New Zealand will grant no further offshore oil and gas exploration permits, according to Jacinda Ardern, New Zealand’s prime minister. Speaking last week Ardern said that “we must take this step as part of our package of measures to tackle climate change.”
Environmental campaigners called the move a major blow to ‘Big Oil’.
France, Belize and Costa Rica have already announced bans on either fossil fuel exploration or production, although these are largely symbolic as none are major oil producers. However, the policy shift announced by Labour party leader Ms Ardern marks a change in direction for New Zealand, which under the previous conservative government prioritized fossil fuel exploration to help the economy grow.
During the past decade Shell, Chevron, Statoil and other resources companies have sought to search for oil and gas in waters off the coast of New Zealand, which has the world’s fourth largest maritime exclusive economic zone.
The opposition National Party said the decision constituted “economic vandalism”.
The oil lobby said it was disappointed at the “surprise” decision, which it claimed was taken without consultation with the industry.
Cameron Madgwick, CEO of the Petroleum Exploration & Production Association of New Zealand (PEPANZ) said that “huge investments have been made by companies already anticipating offshore block offers which have now gone to waste and people’s jobs will be affected,” adding that “it sends a worrying message to domestic and international investors on how open New Zealand is as a place to invest and create jobs.”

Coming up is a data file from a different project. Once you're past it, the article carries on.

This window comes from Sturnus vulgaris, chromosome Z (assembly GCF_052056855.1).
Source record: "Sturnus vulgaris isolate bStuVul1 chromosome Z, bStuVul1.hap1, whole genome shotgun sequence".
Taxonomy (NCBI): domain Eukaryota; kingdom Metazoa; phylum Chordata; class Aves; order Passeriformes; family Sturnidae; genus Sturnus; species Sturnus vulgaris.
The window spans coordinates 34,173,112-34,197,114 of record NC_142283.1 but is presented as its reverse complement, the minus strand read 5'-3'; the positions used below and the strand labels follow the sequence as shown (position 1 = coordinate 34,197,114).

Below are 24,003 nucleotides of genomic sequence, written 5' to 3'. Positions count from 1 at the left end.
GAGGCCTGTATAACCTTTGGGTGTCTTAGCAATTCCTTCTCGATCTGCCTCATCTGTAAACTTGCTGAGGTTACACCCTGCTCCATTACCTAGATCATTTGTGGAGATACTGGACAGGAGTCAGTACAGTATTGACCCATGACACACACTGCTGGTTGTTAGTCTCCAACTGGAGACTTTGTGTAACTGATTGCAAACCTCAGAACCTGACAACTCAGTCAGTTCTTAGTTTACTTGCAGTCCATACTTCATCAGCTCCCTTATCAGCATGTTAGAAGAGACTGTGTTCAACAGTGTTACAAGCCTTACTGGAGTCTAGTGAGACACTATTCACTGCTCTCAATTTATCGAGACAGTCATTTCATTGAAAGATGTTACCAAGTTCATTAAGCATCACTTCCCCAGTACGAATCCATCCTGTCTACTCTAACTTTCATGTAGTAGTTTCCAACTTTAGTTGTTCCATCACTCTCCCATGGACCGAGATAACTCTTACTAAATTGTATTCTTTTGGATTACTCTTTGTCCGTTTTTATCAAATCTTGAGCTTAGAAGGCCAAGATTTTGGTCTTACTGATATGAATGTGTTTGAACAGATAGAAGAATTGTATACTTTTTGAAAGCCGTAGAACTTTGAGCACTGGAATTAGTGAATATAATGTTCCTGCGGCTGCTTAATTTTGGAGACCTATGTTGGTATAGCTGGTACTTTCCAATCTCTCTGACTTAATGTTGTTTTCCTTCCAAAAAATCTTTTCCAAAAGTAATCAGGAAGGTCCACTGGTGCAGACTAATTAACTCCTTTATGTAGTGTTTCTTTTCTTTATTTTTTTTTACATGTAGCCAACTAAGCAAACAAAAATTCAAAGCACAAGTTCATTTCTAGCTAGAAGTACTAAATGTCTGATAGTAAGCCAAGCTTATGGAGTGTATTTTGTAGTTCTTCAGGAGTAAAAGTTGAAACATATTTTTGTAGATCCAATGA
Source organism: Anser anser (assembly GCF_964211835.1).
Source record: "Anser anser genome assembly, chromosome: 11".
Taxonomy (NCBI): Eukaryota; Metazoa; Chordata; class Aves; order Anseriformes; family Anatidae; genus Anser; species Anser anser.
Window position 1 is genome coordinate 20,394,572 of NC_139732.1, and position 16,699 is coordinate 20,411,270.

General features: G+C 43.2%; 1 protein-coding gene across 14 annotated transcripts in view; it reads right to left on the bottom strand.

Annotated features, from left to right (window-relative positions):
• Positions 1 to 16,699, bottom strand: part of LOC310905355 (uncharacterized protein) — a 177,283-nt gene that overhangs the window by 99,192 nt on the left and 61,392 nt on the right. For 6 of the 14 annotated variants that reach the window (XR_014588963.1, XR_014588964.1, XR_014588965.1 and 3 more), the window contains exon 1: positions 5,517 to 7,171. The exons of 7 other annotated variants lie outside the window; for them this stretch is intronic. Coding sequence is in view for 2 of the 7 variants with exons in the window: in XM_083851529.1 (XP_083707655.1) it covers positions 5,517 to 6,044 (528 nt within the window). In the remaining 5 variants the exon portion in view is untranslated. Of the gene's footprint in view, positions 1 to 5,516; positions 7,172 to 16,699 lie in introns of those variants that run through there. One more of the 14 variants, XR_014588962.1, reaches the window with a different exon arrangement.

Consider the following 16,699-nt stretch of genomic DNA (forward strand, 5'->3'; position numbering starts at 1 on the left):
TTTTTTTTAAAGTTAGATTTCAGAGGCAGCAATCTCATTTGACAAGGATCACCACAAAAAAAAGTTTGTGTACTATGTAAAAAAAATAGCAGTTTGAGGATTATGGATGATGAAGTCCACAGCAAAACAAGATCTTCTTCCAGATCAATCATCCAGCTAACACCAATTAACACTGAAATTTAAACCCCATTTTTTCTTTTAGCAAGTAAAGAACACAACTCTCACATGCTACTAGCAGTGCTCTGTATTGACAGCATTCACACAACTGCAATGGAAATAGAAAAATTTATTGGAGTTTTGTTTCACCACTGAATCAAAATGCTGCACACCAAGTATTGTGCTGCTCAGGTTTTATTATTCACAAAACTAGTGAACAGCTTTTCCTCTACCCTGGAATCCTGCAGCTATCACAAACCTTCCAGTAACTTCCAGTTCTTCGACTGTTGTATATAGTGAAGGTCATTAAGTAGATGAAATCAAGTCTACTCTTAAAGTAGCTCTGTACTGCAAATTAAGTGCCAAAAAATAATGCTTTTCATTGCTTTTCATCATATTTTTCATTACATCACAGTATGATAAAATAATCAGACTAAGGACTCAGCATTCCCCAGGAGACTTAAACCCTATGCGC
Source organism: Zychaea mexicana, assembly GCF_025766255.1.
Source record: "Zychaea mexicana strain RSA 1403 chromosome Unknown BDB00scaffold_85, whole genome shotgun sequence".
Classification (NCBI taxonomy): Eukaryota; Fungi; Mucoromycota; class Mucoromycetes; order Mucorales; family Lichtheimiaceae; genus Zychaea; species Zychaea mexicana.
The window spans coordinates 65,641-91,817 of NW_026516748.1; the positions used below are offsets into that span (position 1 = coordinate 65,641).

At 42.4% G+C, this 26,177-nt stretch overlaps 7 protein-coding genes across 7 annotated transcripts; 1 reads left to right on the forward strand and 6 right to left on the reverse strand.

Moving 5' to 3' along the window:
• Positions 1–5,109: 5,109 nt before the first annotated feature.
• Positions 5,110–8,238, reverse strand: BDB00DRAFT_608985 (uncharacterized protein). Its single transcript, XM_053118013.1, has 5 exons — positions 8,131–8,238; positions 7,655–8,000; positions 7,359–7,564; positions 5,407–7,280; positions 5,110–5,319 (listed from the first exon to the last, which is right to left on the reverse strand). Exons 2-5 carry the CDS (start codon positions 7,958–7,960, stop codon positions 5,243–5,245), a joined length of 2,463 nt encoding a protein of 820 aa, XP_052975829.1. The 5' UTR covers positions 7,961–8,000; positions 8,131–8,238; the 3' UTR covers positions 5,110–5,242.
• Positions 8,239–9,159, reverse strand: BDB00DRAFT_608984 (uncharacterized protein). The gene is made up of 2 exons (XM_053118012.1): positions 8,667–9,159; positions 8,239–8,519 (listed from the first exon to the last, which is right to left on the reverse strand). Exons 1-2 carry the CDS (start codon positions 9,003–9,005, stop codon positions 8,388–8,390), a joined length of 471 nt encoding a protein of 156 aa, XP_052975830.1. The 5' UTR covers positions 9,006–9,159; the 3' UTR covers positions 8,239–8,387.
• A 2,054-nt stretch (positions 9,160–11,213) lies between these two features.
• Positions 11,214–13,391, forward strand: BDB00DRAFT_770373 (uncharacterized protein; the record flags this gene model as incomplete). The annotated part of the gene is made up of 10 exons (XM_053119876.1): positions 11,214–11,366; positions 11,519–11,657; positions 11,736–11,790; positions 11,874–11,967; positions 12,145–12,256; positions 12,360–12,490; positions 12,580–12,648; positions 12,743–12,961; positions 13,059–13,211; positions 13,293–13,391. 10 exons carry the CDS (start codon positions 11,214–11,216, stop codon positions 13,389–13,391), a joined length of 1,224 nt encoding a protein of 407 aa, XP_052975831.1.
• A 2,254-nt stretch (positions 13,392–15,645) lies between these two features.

There are currently 31 active oil and gas exploration permits in New Zealand, 22 of which are offshore. These existing exploration and mining rights are protected under the policy change, which the government said would not affect current jobs. Ms Ardern told reporters future oil and gas exploration would now be limited to onshore acreage in the oil-rich Taranaki region.
New Zealand is a relatively small oil and gas producer in global terms, extracting most of its production from the five offshore fields of Maui, Pohokura, Kupe, Maari and Tui. It produces about 15m barrels of oil and 175bn cubic feet of gas per year, and the contributing about NZ$2.5bn (US$1.8bn) to the local economy.
Angus Rodger, research director at Wood Mackenzie, called the New Zealand decision a “bold step”, abandoning the tax revenues and jobs of the oil and gas industry.